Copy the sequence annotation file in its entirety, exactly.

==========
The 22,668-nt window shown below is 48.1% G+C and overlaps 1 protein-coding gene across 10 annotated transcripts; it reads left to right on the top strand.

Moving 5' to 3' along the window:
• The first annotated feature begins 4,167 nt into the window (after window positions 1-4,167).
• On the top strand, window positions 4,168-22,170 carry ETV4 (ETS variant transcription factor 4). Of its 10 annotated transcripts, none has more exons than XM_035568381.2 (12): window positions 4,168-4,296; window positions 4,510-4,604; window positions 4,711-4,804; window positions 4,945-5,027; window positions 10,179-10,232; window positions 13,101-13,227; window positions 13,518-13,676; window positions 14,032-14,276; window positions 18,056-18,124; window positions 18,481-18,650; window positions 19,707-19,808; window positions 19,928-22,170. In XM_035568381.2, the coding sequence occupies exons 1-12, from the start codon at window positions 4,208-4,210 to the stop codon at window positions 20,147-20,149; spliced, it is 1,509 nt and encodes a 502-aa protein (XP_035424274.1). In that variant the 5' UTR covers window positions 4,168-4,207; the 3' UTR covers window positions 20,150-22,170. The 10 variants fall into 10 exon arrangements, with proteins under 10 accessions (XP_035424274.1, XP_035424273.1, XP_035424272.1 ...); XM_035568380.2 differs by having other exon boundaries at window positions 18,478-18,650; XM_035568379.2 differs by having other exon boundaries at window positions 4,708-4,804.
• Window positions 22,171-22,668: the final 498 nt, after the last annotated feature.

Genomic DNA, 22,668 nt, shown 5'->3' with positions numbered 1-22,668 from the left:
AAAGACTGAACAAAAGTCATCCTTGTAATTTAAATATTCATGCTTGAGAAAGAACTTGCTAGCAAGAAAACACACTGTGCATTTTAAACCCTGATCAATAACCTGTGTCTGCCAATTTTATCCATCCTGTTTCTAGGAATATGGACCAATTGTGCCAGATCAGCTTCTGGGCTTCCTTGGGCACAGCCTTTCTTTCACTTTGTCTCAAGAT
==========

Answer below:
The 22,668-nt window shown below is 48.1% G+C and overlaps 1 protein-coding gene across 10 annotated transcripts; it reads left to right on the top strand.

Moving 5' to 3' along the window:
• The first annotated feature begins 4,167 nt into the window (after window positions 1-4,167).
• On the top strand, window positions 4,168-22,170 carry ETV4 (ETS variant transcription factor 4). Of its 10 annotated transcripts, none has more exons than XM_035568381.2 (12): window positions 4,168-4,296; window positions 4,510-4,604; window positions 4,711-4,804; window positions 4,945-5,027; window positions 10,179-10,232; window positions 13,101-13,227; window positions 13,518-13,676; window positions 14,032-14,276; window positions 18,056-18,124; window positions 18,481-18,650; window positions 19,707-19,808; window positions 19,928-22,170. In XM_035568381.2, the coding sequence occupies exons 1-12, from the start codon at window positions 4,208-4,210 to the stop codon at window positions 20,147-20,149; spliced, it is 1,509 nt and encodes a 502-aa protein (XP_035424274.1). In that variant the 5' UTR covers window positions 4,168-4,207; the 3' UTR covers window positions 20,150-22,170. The 10 variants fall into 10 exon arrangements, with proteins under 10 accessions (XP_035424274.1, XP_035424273.1, XP_035424272.1 ...); XM_035568380.2 differs by having other exon boundaries at window positions 18,478-18,650; XM_035568379.2 differs by having other exon boundaries at window positions 4,708-4,804.
• Window positions 22,171-22,668: the final 498 nt, after the last annotated feature.

Genomic DNA, 22,668 nt, shown 5'->3' with positions numbered 1-22,668 from the left:
AAAGACTGAACAAAAGTCATCCTTGTAATTTAAATATTCATGCTTGAGAAAGAACTTGCTAGCAAGAAAACACACTGTGCATTTTAAACCCTGATCAATAACCTGTGTCTGCCAATTTTATCCATCCTGTTTCTAGGAATATGGACCAATTGTGCCAGATCAGCTTCTGGGCTTCCTTGGGCACAGCCTTTCTTTCACTTTGTCTCAAGAT